Last week I mentioned that I only had a few spots left in our Design*Sponge calendar before we closed up shop. I asked what YOU wanted to hear about — or if you had any questions left that you wanted answered before I retired my blogging hat for good. And you had SO many good ideas (thank you!). I’ve answered a few already, but today I wanted to try one of the ideas a few people suggested and see if you all would join me, too?
Several of you suggested that you’d like to hear what I would tell my younger self and what a letter to that younger self might look like. My first thought was, “Oh lord, I would not have listened to anyone at that age.” But my second thought was, I would love to hear what other people would say. So, if you’re game, would you share YOUR letter to your younger self with us here today? You can post it in full in the comment section below or post a link to it on your blog or social media page. I would love to know what we would all tell ourselves looking back 10, 15, 20, or 50+ years. Thanks for sharing. Here is mine. xo, Grace
Dear 23-Year-Old Grace,
Hey, it’s me. Hold on, let me shift into a style you’ll recognize.
hi, it’s me, grace. right now you’re really into writing in all-lowercase letters because you think it looks cool and it will set you apart. please let me save you (and your readers) from years of tough reading — may i please suggest you consider embracing capitalization?
Whew, that’s better. First off, I know you probably won’t listen to any of this. You’re young, angrier than you want to be (but don’t yet understand why), and are out to prove everyone wrong that said you couldn’t do what you want to do. You’re fueled by a scathing senior fine art critique and a professor who told you that you weren’t an artist. But I want you to know that that’s okay. You aren’t an artist (at least not as far as I know now). But that’s okay! You are creative and you love being around artists. And you’ll be able to be a part of the creative community in ways you haven’t imagined yet, and that is something to be excited and hopeful about. But pay closer attention to that anger and the way you’re fueled by proving people wrong. It can be a dangerous weapon and the victim is almost always yourself. Start opening up to someone as soon as you can. Figuring out why you have that anger is crucial to healing and growing up.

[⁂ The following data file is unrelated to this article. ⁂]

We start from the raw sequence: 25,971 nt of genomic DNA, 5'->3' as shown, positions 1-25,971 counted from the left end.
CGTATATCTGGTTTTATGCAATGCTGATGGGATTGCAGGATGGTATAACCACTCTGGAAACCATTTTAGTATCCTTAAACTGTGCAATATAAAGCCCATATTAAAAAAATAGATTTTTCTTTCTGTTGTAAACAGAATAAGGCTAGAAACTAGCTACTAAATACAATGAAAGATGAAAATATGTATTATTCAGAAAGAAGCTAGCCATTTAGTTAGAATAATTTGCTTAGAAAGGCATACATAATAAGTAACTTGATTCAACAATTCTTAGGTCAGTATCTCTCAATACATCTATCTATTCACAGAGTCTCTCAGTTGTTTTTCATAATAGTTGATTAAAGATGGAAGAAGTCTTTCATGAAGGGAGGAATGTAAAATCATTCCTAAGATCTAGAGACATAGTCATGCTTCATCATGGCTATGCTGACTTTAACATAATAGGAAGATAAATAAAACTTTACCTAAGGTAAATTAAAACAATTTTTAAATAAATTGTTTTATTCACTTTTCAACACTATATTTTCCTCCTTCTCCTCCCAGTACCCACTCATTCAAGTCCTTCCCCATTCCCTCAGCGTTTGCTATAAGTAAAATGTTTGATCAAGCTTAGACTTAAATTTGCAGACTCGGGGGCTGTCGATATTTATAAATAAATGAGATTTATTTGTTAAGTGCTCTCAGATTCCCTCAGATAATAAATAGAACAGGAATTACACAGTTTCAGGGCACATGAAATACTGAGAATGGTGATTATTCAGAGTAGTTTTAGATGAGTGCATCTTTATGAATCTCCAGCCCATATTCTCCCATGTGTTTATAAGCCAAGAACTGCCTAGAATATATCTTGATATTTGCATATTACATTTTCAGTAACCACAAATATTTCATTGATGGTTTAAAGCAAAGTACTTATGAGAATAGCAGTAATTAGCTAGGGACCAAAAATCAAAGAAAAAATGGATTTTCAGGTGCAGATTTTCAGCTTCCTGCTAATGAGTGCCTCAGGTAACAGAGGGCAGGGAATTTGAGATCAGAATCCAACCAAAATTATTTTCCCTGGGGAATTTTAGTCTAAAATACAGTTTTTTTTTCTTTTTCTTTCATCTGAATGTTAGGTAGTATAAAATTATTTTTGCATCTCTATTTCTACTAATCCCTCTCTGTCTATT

The next 15 years of your life are going to be a roller coaster. You’re going to know joy and success and happiness in ways you didn’t know possible. You’re also going to know pain and shame and guilt in ways you didn’t know possible. You will learn that perfectionism is not a worthy pursuit (it was never possible anyway).
You’re going to develop a very thick skin. That will hurt at first, like all callouses do. But it will be a valuable thing for you to have. It will let you have conversations you need to have and will let you take chances that are necessary to evolve. You’ll fight that evolution for a while, but give up that fight as soon as you can. It’s one battle that’s good to lose.
I know your attention span is already starting to wane, so I’ll leave you with this. You are okay just the way you are. But never give up wanting to know better and do better. You love learning, and that will serve you well. Own your best and worst decisions. They’re a part of you. Do the same for the people in your life. You’re going to make mistakes — a lot of them. It’s okay to say you’re sorry. But don’t say it when you’re asking for what you need. Speaking up and standing up for yourself will become more and more important. But learn to listen as much as you speak, it’s an important skill and will let you grow closer to people. You need more of that.
Always leave room for yourself to grow, fall down, get back up and don’t forget to ask for help. It’s okay to soften your edges and let people in. You like being alone, but you’ll learn that having friends (and pets) will make you happier than you’ve ever been. Finally, you don’t need to “win” anything to matter. You don’t need to be “busy” to matter. You matter already.
Love, 38-Year-Old Grace
Photo by Paul Jun for Creative Mornings
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